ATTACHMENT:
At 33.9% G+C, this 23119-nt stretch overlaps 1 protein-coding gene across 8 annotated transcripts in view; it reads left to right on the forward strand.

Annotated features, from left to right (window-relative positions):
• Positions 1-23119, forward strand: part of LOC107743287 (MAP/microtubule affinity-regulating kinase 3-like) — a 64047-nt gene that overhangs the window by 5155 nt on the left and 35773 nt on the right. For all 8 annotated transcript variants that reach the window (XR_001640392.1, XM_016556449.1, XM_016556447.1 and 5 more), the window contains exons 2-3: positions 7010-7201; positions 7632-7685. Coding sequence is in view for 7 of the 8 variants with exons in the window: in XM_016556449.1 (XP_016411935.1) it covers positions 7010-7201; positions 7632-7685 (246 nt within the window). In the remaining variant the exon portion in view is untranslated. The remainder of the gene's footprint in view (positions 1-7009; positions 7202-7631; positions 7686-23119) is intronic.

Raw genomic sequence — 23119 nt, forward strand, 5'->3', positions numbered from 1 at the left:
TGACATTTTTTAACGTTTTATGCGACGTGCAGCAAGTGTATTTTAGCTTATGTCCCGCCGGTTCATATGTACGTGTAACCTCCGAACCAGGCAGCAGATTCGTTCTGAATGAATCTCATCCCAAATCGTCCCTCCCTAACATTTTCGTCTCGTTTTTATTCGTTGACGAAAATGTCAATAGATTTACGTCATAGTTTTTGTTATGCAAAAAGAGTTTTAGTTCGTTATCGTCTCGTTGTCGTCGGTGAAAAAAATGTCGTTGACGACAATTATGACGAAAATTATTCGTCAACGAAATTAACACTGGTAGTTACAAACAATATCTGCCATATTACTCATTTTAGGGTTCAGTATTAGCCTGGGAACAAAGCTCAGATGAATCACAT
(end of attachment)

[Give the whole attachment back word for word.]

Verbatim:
At 33.9% G+C, this 23119-nt stretch overlaps 1 protein-coding gene across 8 annotated transcripts in view; it reads left to right on the forward strand.

Annotated features, from left to right (window-relative positions):
• Positions 1-23119, forward strand: part of LOC107743287 (MAP/microtubule affinity-regulating kinase 3-like) — a 64047-nt gene that overhangs the window by 5155 nt on the left and 35773 nt on the right. For all 8 annotated transcript variants that reach the window (XR_001640392.1, XM_016556449.1, XM_016556447.1 and 5 more), the window contains exons 2-3: positions 7010-7201; positions 7632-7685. Coding sequence is in view for 7 of the 8 variants with exons in the window: in XM_016556449.1 (XP_016411935.1) it covers positions 7010-7201; positions 7632-7685 (246 nt within the window). In the remaining variant the exon portion in view is untranslated. The remainder of the gene's footprint in view (positions 1-7009; positions 7202-7631; positions 7686-23119) is intronic.

Raw genomic sequence — 23119 nt, forward strand, 5'->3', positions numbered from 1 at the left:
TGACATTTTTTAACGTTTTATGCGACGTGCAGCAAGTGTATTTTAGCTTATGTCCCGCCGGTTCATATGTACGTGTAACCTCCGAACCAGGCAGCAGATTCGTTCTGAATGAATCTCATCCCAAATCGTCCCTCCCTAACATTTTCGTCTCGTTTTTATTCGTTGACGAAAATGTCAATAGATTTACGTCATAGTTTTTGTTATGCAAAAAGAGTTTTAGTTCGTTATCGTCTCGTTGTCGTCGGTGAAAAAAATGTCGTTGACGACAATTATGACGAAAATTATTCGTCAACGAAATTAACACTGGTAGTTACAAACAATATCTGCCATATTACTCATTTTAGGGTTCAGTATTAGCCTGGGAACAAAGCTCAGATGAATCACAT